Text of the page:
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DECEMBER IS the month for giving: Many charities make their biggest pitches of the year as taxpayers try to beat the Dec. 31 deadline and get tax deductions for contributions.

New Yorkers give $11 billion a year to charities, and a large portion of that is donated in December.

As an avalanche of solicitations arrives with each day's mail, it can be hard to decide which charity to support.

The obvious consideration for most givers is whether the program run by the charity is something they want to support.

But with all the worthy causes out there, donors still may be left with dozens of choices to make.

There are other standards that can be applied to narrow down the number of choices.

For instance, how much of the money you donate goes to the charity's programs, and how much goes to administrative and fund-raising expenses?

Will the charity give you a clear and informative financial statement that tells you how money is being spent?

Are its solicitations accurate and do they fairly represent the programs and goals of the organization?

All of these questions are legitimate considerations for anyone who is willing to give their money to others.

Donors "want to know about the charities they support, to have some assurance that the impulse to give has not impeded their judgment," says Kenneth L. Albrecht, president of the National Charities Information Bureau, in a message to subscribers.

Whenever you are using your money -- whether buying an appliance, investing in a stock or setting up a checking account -- it is prudent to understand exactly what you are investing in or buying.

The same rule should apply to charitable donations, because not all charities are created equal. Some are more efficient than others. Some may not be charities at all, but profit-making companies using the guise of a good cause in order to sell a product.

You can get basic financial information on most non-religious charities that solicit in New York State by contacting the Office of Charities Registration (Department of State, Office of Charities Administration, 162 Washington Ave., Albany, N.Y. 12231).

Charities must give the state an annual financial statement that lists expenses, revenues, a balance sheet and other information.

You can obtain free copies of one-page reports on 12,000 charities that file with the state. The reports list revenues and expenses for three years, along with instructions that help you interpret the report and do some basic financial calculations that will show how much money is spent on programs and how much is spent to raise new contributions.

The state's reports do not pass any judgment on whether a charity is worthwhile, but they do give enough information for contributors to make their own evaluations, says a spokesman for the Office of Charities Information.

Donors who are concerned about a charity's efficiency should not make snap judgments based on a few figures, warns Larry Blumenthal, a special projects editor for The NonProfit Times, a Hopewell, N.J.-based trade publication for executives of non-profit organizations.

"There is no easy way of looking at a chart and saying it is doing its business well or not," he says.

Different types of charities have different expenses and fund-raising methods, for instance.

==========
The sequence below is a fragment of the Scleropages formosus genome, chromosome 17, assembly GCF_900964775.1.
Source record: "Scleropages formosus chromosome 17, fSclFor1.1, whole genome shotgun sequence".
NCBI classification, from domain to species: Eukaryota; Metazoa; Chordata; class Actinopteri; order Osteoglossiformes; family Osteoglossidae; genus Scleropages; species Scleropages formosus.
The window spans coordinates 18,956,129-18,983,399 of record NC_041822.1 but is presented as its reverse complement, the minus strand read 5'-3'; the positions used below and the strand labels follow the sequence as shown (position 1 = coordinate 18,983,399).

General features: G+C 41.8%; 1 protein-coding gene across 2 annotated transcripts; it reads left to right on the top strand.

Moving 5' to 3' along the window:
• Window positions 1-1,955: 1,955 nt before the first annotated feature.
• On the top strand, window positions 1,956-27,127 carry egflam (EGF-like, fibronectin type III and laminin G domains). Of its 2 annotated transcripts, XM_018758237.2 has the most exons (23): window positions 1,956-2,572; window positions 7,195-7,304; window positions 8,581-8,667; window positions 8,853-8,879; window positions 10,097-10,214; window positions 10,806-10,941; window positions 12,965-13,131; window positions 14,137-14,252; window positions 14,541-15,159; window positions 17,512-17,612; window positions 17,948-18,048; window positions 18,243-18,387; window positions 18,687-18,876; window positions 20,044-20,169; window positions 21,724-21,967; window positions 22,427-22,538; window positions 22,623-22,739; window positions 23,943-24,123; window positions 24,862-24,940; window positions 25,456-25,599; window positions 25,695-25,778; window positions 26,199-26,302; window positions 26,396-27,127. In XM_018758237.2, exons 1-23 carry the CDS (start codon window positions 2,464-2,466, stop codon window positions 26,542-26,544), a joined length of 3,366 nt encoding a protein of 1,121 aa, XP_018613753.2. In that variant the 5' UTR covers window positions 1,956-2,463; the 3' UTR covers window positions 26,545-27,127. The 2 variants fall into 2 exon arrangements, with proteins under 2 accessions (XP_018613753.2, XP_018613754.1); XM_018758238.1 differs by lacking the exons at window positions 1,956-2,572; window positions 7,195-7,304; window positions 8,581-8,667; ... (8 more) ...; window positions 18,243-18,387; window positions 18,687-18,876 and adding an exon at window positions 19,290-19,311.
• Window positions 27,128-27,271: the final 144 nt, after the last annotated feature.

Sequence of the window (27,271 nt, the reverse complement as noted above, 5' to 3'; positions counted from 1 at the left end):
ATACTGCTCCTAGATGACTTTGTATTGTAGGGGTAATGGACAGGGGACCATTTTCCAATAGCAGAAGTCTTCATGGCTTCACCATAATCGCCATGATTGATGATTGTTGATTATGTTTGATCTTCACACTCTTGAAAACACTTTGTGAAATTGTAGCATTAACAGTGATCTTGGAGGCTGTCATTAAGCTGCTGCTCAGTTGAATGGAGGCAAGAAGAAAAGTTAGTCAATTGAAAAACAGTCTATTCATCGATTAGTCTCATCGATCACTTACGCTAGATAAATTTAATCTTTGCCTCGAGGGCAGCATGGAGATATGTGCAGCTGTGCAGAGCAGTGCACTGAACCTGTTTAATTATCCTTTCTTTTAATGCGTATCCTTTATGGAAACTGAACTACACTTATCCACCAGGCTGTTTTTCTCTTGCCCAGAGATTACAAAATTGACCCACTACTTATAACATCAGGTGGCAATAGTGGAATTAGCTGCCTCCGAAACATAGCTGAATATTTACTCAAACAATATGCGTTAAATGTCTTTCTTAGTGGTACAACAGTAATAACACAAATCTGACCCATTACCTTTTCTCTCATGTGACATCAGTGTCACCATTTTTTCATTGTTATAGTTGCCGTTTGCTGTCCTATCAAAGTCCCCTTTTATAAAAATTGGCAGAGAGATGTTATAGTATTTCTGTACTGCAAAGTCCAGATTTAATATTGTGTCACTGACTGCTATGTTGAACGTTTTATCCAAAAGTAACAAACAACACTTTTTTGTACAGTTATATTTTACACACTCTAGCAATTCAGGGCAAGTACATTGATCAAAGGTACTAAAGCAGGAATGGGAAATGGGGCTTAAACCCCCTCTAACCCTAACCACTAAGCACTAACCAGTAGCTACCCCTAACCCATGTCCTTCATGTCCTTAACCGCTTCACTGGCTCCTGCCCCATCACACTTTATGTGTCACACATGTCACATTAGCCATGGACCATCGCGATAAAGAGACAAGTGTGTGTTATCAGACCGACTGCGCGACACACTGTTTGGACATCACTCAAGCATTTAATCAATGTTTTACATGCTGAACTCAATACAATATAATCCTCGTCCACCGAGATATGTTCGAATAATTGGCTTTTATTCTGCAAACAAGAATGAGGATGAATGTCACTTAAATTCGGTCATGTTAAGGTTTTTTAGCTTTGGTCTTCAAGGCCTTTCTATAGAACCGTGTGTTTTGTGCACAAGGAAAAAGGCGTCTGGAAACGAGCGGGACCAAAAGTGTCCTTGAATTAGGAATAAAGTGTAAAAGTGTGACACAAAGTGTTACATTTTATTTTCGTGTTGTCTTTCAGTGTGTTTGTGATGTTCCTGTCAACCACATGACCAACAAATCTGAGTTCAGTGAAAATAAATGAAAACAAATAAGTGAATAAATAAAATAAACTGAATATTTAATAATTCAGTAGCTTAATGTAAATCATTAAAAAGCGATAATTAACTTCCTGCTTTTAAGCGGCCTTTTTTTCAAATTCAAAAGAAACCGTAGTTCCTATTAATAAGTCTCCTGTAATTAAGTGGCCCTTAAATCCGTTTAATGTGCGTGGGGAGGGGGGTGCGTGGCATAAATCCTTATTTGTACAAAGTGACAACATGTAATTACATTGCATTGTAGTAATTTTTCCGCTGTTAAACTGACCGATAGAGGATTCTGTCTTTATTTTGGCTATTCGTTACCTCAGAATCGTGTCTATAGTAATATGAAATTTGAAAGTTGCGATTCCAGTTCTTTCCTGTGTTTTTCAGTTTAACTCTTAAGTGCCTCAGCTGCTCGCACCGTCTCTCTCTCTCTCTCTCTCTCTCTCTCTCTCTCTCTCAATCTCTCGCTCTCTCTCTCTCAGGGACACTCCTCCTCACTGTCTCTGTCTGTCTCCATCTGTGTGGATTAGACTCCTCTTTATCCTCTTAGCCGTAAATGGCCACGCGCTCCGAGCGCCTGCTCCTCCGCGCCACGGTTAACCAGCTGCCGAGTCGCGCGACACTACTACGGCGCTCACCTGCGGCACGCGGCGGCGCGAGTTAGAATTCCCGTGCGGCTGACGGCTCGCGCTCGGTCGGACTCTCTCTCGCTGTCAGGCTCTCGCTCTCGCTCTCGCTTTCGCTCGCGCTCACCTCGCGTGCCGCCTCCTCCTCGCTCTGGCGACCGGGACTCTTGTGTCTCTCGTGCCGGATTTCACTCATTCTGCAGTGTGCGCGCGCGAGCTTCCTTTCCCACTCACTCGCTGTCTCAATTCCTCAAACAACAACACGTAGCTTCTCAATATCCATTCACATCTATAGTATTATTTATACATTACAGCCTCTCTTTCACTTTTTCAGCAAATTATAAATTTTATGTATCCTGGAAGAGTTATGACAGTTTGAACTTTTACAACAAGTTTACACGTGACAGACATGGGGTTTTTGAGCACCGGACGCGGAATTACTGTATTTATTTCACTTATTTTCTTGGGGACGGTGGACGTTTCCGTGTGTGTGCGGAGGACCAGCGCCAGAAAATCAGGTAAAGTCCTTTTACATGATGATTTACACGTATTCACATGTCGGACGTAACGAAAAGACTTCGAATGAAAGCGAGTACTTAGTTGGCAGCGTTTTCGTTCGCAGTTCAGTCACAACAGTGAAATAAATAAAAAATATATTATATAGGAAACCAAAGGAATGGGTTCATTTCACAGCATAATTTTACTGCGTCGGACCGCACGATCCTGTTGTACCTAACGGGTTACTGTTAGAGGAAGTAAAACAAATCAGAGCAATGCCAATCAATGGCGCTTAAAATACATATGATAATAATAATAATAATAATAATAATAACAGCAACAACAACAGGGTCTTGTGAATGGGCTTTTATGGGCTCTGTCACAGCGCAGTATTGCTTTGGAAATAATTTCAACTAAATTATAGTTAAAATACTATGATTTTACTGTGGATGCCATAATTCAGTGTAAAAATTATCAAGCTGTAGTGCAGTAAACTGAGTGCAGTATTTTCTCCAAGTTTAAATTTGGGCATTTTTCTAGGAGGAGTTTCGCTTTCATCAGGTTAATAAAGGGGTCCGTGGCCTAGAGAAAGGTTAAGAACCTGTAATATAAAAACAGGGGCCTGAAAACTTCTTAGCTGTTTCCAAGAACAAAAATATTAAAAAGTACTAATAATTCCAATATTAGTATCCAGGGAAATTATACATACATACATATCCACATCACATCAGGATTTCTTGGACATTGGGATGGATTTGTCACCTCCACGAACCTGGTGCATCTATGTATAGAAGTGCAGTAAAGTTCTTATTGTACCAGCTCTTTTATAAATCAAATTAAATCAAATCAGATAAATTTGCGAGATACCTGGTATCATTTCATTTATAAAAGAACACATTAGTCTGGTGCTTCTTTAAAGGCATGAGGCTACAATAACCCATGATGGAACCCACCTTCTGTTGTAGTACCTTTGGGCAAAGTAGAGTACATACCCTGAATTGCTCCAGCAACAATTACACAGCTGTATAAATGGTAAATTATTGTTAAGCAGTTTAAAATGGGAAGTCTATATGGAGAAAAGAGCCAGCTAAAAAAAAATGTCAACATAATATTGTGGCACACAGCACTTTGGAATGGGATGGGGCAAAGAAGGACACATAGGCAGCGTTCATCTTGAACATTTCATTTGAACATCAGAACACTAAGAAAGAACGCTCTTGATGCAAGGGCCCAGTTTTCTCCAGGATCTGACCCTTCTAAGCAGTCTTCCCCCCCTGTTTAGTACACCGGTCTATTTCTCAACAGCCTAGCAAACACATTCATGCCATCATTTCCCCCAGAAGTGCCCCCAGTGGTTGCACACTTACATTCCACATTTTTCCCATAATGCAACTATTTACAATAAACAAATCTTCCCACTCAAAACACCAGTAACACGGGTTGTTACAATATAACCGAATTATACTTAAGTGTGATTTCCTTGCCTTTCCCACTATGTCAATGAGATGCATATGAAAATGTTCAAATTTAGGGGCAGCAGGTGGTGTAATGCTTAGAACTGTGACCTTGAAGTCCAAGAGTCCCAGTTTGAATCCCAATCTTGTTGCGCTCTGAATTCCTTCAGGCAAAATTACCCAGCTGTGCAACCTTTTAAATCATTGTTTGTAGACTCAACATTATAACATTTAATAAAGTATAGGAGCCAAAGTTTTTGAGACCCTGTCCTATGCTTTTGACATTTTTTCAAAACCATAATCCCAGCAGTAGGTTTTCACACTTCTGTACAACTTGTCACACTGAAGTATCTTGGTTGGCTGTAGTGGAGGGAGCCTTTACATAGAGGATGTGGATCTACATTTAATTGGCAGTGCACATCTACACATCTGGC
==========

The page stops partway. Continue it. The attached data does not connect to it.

Non-profit hospitals may have very high administrative costs compared to charities that may need only small office staffs, Blumenthal says.

Some groups operate at low cost because they do not have to solicit money from the public, but instead take donated goods from corporations and transfer them to other charities that use them, he says.

However, it is still wise to look at the bottom-line expenses to see how much money is going into the charity's programs.

If one charity that raises money for cancer research spends 70 percent of its revenues on programs, while another spends only 25 percent, you should ask the charity that spends the smaller amount on programs to justify the difference.

The Council of Better Business Bureaus believes charities should spend at least 50 percent of their revenues on programs. The National Charities Information Bureau thinks that 60 percent of a charity's annual expenses should be related to programs.

Both organizations publish lists of charities that meet their guidelines, and those that do not.

The guidelines mandate that charities openly provide financial information, maintain independent boards, that their activities are consistent with their stated purposes for existence and that their solicitations are truthful.

Contributors can use the guides to find that the Christian Children's Fund -- which provides money for needy children overseas -- meets the guidelines of both organizations.

However, Accuracy in Media does not meet several standards set by the National Charities Information Bureau's standards, while the Walker Cancer Research Institute does not meet many of the Better Business Bureau's guidelines.

For a contribution of $25, you can get three issues of the "Wise Giving Guide" from the National Charities Information Bureau Inc., 19 Union Square W., sixth floor, New York, N.Y. 10003-3395. The guide lists dozens of charities and tells whether they meet the organization's standards.

The Better Business Bureau's list, "Give But Give Wisely," can be obtained by sending $2 and a note asking for the list to: Better Business Bureau Inc., 346 Delaware Ave., Buffalo, N.Y., 14202.

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